Monday, August 20, 2007

Monday Miscellany: Opal Update

Monday is the day for miscellaneous topics

Using my patented method for finding pet-related service providers, I lucked into a really good vet here in Little Rock, at the Cloverdale Animal Hospital on Baseline Road. This clinic had the distinct advantages of 1) being able to see Opal first thing this morning, and 2) being close enough to take the scooter since Sean was busy dealing with the bus leak.

Dr. Mike Gillum was very knowledgeable and helpful. The tentative diagnosis is Coccidioidomycosis, or "desert flu," a fungal infection that is common in both dogs and people that have recently visited Arizona or New Mexico. This is consistent with the type of cough she has, the time frame of 7-10 days since exposure, the mild lesions on her lung that show up on X-ray, and the fact that her white blood cell count is not elevated (like it would be for a bacterial infection.) It is also possible that she has Bordatella, or kennel cough, although she has been vaccinated against that. He reassured me that Opal most likely does not have lung cancer or heart disease, although in older dogs such things are always a possibility.

The only way to be certain of the fungal infection is to send a blood sample off to the state's testing lab. Dr. Gillum thought we would have those results by Wednesday. In the meantime, he prescribed medication for the coughing and a diuretic to help clear the fluid out of her lungs. We also have an anti-fungal medication, but won't start that until after Wednesday, if necessary.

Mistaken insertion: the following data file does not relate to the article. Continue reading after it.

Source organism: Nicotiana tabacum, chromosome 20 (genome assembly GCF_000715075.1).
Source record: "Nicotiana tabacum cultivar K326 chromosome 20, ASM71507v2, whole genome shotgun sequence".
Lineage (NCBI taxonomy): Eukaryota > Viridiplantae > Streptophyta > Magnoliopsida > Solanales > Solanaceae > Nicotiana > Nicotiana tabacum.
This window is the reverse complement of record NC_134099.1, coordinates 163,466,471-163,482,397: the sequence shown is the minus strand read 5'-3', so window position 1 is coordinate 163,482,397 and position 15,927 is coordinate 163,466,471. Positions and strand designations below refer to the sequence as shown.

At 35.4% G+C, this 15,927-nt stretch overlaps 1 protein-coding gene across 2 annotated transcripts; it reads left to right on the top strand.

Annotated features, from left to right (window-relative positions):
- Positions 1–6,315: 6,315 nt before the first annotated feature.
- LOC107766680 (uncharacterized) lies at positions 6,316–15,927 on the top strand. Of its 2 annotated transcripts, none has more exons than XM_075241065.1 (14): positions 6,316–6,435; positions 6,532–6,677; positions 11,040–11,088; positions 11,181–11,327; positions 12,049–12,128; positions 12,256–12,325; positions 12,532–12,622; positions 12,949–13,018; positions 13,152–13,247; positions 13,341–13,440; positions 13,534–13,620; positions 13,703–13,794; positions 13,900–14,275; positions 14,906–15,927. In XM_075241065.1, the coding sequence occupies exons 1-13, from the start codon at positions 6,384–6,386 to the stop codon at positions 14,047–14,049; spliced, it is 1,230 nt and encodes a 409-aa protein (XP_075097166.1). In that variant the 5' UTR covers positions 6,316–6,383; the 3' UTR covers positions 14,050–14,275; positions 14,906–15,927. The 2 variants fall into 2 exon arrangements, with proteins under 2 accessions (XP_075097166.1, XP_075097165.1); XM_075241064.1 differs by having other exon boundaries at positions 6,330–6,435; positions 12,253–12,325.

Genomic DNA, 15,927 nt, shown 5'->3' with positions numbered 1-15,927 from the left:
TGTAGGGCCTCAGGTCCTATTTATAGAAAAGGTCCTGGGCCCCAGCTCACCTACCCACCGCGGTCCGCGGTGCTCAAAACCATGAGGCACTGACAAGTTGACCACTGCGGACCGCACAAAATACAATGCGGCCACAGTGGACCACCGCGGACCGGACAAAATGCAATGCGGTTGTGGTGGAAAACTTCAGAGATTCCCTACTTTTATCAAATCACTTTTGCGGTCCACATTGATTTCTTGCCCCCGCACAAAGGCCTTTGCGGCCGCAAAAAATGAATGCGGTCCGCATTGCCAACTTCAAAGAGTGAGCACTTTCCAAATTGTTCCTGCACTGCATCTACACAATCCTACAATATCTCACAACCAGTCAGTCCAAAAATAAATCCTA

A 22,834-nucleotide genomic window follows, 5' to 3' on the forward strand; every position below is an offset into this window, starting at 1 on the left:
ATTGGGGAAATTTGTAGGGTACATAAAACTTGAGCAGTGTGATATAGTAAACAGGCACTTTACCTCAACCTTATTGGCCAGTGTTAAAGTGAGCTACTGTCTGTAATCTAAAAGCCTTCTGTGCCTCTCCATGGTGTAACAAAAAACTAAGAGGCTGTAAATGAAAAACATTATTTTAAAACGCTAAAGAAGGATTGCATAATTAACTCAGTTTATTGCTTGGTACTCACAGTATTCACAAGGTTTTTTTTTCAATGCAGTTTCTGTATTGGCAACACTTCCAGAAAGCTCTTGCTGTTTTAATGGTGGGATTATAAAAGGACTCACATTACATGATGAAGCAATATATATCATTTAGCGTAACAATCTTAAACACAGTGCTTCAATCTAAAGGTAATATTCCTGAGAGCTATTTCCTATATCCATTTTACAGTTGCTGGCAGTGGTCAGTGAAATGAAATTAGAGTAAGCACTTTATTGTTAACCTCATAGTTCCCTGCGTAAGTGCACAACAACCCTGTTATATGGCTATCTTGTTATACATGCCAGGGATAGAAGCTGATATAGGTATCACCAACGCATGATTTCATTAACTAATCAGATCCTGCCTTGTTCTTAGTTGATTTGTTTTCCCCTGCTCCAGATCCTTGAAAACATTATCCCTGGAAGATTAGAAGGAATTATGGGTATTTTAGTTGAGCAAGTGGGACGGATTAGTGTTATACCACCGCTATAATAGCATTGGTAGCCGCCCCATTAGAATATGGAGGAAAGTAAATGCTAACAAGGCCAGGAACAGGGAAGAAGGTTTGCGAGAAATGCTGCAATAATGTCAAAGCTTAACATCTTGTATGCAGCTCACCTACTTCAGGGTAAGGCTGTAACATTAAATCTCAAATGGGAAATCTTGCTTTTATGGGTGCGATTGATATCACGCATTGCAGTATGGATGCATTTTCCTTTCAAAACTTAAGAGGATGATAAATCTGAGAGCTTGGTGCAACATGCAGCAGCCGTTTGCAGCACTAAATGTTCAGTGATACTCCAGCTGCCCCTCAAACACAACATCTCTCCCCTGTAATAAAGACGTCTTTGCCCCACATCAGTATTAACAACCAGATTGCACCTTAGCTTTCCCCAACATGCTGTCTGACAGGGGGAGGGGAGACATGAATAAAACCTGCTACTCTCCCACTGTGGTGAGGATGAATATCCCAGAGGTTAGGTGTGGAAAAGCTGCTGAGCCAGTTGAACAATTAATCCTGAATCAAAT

If the results are inconclusive and/or her symptoms get worse, I will call Dr. Gillum to get his recommendation for a vet in another town. Turns out he is very active in the Southwest Veterinary Symposium and knows many of his colleagues across this part of the country. Of course I can call him anytime about any new symptoms Opal shows in the next week or so. I'm definitely adding this guy to my Rolodex!

No matter how carefully I try to screen vets and kennels for our pets, the truth is that any new vendor can be the wrong choice. Once when they simply needed vaccinations, I found a vet that looked good on paper. We sat on the bench in the exam room with Opal next to us on the floor, in the corner. This guy (I don't remember his name or the clinic; sorry) marched right into the exam room and without so much as a little gentle talking first to draw her out and build some trust, reached down to lift Opal's lip and look at her teeth. She bit him, of course. Wouldn't you? Big tall stranger looming over you in a scary-smelling vet's office? He even stuck his fingers in her mouth to make it more convenient to bite them. But since all we needed was the shots, I didn't worry too much about this guy's bad bedside manner.

Today, Dr. Gillum spoke softly to Opal, approached her slowly and was exceedingly gentle with her. She licked his hand. When she needed to go in the back to have blood drawn twice, the staff let me pick her up to calm her. All good signs. Let's hope that we have a firm diagnosis on Wednesday.

If you're wondering how Opal rides on the scooter, the answer is quite well, thank you very much. We have a mesh backpack dog carrier similar to this one. The handles loop around the scooter's handlebars and the bag sits on the floorboards. The top of the pack has an elastic closure that allows Opal to stick her head out but not escape. She sits comfortably on the floorboards inside the bag and peeks around the front fairing to get her snout out in the wind. I'm thinking about getting her a helmet, too. Next time she rides the scooter, I'll try to get a photo.

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